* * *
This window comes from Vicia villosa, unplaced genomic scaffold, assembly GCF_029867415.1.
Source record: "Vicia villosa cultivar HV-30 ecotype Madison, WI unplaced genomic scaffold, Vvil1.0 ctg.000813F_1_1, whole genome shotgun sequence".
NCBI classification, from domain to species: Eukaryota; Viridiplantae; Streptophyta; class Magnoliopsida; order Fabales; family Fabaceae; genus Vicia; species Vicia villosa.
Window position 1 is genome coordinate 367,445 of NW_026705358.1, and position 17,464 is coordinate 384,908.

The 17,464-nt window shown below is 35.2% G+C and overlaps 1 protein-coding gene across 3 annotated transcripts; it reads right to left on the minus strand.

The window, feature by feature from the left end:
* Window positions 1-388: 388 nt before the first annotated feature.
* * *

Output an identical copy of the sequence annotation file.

This window comes from Vicia villosa, unplaced genomic scaffold, assembly GCF_029867415.1.
Source record: "Vicia villosa cultivar HV-30 ecotype Madison, WI unplaced genomic scaffold, Vvil1.0 ctg.000813F_1_1, whole genome shotgun sequence".
NCBI classification, from domain to species: Eukaryota; Viridiplantae; Streptophyta; class Magnoliopsida; order Fabales; family Fabaceae; genus Vicia; species Vicia villosa.
Window position 1 is genome coordinate 367,445 of NW_026705358.1, and position 17,464 is coordinate 384,908.

The 17,464-nt window shown below is 35.2% G+C and overlaps 1 protein-coding gene across 3 annotated transcripts; it reads right to left on the minus strand.

The window, feature by feature from the left end:
* Window positions 1-388: 388 nt before the first annotated feature.